Elizabeth Pendo, A Service-Learning Project: Disability, Access and Health Care, 38 J.L. Med. & Ethics 154 (2010), https://digitalcommons.law.uw.edu/faculty-articles/972
Last summer, I was thinking about a public service project for my disability discrimination law course. I teach the course in fall, and try to incorporate a project each year. Integrating a public service project into a traditional doctrinal course fits within the trend toward expanding teaching techniques beyond the case method in order to better prepare students for the practice of law., It was also inspired in part by the Carnegie Foundation's 2007 report, "Educating Lawyers: Preparation for the Profession of Law," as a way to foster "civic professionalism," and to "[link] the interests of legal educators with the needs of legal practitioners and with the public the profession is pledged to serve." That link is especially important to disability discrimination law, as issues critical to the lives of people with disabilities often go unnoticed and unaddressed by people without disabilities. Public service is also consistent with the mission of my institution, which includes the expectation that our graduates will be "legal professionals who use their knowledge to serve others.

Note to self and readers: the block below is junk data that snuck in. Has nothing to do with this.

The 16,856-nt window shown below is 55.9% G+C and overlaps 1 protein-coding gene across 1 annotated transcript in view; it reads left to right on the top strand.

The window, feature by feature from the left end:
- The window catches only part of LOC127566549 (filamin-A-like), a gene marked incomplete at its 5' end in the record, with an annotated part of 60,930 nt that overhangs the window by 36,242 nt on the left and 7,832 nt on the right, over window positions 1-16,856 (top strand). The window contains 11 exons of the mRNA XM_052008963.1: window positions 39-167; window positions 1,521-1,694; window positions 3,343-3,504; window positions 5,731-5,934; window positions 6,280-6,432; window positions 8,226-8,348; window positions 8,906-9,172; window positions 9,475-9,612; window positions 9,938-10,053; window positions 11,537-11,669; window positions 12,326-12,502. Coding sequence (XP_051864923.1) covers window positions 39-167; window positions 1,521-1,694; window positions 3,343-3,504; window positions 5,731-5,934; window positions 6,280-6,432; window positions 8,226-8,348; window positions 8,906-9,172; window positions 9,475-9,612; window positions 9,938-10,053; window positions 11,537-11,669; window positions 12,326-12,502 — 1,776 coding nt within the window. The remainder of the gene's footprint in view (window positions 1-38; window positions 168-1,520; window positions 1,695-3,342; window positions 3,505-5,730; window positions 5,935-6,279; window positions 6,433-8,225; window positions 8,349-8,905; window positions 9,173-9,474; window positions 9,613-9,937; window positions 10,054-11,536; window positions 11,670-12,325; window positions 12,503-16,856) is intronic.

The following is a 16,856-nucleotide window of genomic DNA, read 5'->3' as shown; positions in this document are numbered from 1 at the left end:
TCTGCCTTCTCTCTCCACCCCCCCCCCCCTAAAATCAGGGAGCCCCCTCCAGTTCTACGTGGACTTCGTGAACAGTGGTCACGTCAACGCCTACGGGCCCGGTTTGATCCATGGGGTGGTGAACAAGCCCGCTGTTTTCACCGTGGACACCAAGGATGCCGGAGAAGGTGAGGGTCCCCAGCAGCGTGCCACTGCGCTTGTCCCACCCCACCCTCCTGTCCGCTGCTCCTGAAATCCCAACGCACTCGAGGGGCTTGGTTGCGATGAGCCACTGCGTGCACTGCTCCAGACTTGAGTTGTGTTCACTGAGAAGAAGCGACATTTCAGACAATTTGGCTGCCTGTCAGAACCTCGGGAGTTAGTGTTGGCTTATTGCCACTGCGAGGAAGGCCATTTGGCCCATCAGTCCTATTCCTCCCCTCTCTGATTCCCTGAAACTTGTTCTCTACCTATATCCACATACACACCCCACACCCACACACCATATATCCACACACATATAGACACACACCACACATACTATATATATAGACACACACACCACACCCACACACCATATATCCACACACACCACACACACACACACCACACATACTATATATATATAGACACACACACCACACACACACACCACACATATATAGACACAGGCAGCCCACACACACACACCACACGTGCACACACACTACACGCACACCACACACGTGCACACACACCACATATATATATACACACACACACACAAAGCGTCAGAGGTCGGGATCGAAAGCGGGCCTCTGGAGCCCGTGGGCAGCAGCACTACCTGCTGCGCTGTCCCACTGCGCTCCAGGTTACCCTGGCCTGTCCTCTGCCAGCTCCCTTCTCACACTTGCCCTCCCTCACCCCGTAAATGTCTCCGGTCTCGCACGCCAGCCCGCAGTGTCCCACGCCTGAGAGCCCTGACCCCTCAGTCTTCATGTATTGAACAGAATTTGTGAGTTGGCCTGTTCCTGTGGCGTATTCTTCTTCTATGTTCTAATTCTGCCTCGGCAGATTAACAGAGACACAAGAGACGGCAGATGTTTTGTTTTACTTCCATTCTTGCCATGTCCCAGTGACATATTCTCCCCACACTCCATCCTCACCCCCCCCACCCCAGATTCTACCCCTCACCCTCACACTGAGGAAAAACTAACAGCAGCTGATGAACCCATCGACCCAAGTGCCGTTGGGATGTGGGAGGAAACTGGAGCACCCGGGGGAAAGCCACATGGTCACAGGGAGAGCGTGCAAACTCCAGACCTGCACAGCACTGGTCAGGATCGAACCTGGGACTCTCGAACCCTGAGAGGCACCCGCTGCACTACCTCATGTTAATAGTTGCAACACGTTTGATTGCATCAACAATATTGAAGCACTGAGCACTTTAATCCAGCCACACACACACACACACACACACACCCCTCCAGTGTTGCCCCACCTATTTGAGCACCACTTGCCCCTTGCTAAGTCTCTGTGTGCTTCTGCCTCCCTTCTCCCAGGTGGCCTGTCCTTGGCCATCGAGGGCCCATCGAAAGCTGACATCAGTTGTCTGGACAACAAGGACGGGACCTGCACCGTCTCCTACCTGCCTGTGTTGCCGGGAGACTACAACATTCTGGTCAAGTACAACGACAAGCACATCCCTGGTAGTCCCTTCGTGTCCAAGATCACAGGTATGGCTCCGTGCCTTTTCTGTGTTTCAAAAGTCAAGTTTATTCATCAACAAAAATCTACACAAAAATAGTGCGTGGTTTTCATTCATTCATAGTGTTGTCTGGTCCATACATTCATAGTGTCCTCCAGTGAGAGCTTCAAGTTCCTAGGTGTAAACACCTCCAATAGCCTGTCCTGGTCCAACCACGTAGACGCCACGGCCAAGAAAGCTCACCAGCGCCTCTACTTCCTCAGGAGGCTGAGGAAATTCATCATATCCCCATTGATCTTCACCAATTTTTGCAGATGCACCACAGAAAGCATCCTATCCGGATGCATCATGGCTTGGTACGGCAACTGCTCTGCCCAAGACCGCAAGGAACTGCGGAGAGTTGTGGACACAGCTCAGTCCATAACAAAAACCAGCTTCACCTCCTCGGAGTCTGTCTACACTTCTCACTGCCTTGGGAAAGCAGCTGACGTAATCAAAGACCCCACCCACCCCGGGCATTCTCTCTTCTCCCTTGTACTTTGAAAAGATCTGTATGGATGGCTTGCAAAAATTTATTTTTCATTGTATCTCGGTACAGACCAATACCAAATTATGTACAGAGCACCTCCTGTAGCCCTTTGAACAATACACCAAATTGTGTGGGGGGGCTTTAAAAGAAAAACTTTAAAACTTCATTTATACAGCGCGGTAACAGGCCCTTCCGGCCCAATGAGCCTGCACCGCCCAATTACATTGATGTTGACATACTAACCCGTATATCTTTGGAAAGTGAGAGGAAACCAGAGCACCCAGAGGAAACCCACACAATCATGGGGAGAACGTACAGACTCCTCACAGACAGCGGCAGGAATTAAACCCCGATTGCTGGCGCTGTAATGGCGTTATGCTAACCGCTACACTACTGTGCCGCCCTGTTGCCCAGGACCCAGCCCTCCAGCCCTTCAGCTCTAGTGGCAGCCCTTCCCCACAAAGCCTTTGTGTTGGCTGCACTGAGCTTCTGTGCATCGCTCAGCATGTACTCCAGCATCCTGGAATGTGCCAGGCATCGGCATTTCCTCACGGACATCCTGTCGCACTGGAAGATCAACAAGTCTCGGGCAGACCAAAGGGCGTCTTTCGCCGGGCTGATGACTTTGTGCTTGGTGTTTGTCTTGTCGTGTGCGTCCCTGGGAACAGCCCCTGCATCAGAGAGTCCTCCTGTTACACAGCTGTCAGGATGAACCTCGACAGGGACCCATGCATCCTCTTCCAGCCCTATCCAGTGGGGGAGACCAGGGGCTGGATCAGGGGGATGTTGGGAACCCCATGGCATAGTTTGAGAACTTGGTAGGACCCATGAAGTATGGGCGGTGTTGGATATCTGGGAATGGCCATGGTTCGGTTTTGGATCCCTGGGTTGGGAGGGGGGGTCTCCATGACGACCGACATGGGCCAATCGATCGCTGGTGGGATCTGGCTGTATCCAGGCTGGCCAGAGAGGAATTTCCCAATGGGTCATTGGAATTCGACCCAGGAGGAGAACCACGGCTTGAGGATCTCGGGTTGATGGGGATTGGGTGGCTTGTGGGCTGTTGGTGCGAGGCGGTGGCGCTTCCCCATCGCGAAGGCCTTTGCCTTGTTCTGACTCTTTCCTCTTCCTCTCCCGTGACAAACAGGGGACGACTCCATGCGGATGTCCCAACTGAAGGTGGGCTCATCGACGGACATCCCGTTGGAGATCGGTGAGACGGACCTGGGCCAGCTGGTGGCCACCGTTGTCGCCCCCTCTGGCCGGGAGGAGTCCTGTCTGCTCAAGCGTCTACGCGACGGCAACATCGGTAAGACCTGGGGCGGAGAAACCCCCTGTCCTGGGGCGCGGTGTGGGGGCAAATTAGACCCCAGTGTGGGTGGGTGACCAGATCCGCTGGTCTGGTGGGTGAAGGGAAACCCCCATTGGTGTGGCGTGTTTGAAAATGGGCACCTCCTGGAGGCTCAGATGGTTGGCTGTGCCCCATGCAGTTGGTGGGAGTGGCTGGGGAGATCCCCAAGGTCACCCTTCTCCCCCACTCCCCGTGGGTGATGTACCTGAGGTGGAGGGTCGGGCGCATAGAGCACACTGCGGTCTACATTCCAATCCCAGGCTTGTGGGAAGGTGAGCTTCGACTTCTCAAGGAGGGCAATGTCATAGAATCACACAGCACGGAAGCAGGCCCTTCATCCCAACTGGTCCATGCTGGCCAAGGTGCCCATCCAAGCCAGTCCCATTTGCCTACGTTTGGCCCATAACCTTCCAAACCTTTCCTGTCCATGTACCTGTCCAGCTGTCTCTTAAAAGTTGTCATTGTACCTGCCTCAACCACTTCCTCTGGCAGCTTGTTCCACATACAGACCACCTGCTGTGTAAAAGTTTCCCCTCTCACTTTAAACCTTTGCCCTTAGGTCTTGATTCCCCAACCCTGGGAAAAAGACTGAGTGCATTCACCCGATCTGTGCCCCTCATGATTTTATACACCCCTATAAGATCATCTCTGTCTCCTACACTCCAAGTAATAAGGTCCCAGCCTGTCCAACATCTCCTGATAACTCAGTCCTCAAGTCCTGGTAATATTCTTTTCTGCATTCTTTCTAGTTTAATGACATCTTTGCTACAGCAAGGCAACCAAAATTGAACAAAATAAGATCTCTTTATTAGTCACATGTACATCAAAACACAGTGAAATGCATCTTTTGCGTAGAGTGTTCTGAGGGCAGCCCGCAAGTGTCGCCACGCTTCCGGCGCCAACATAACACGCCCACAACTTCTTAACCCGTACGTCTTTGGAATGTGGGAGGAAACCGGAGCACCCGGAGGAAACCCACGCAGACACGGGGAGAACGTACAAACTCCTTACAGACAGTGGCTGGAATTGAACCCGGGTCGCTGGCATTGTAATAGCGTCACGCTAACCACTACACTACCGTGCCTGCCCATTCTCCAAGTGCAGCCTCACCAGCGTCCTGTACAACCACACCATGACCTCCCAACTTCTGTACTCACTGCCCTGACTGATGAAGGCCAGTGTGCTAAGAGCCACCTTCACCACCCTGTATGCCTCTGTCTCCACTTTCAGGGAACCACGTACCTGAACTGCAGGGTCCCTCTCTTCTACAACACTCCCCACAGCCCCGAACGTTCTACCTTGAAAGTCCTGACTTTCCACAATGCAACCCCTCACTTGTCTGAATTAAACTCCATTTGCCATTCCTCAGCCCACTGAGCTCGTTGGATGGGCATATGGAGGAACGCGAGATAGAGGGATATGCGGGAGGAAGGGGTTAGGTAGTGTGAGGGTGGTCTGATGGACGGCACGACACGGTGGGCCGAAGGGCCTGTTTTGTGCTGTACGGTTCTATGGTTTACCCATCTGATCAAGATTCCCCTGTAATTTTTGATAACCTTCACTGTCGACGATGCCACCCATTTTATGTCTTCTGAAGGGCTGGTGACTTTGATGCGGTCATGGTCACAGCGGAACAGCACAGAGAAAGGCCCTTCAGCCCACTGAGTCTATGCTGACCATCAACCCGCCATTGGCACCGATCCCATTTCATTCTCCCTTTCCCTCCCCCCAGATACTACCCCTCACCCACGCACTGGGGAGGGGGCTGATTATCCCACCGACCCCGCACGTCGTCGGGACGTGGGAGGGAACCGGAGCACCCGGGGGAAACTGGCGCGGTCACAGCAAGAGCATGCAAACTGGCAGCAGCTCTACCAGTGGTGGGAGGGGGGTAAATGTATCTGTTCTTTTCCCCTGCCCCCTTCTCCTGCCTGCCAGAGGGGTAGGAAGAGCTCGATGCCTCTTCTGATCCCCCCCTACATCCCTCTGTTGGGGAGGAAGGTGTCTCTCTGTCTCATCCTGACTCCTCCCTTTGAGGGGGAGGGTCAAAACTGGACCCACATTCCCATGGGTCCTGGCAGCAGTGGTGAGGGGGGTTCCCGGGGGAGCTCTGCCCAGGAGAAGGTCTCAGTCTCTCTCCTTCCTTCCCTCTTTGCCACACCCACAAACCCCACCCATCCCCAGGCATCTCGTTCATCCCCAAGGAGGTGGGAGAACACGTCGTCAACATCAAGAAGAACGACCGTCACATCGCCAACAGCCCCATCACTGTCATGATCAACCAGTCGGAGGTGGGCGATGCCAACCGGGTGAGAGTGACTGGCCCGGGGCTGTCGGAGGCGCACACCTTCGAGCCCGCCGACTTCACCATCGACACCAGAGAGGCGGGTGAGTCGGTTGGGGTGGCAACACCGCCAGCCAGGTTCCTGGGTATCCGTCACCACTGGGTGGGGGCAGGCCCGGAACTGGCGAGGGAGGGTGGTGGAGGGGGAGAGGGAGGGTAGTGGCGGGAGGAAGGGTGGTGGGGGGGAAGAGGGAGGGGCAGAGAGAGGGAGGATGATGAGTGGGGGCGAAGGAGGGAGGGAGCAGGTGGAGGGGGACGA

At the same time, I was working on a project concerning barriers to health care for people with disabilities. Some of the barriers are well known, such as lower average incomes, disproportionate poverty, and issues with insurance coverage, to name just a few. I was looking at barriers of a different type, however: those posed by physically inaccessible facilities and equipment. This was a new area for me. Like many health law professors, I had focused on the more familiar issues of disability in employment, insurance coverage, and medical decision- making. I needed to learn more about accessibility requirements and the removal of architectural barriers under the Americans with Disabilities Disabilities Act (ADA), and how these apply to the delivery of health care.
I organized the project in steps: learning the law; surveying the site and documenting the findings; deciding on appropriate corrective action; and framing and following through on a request. Although this project focused on a public right-ofway, it could be adapted to focus on health care access for people with disabilities.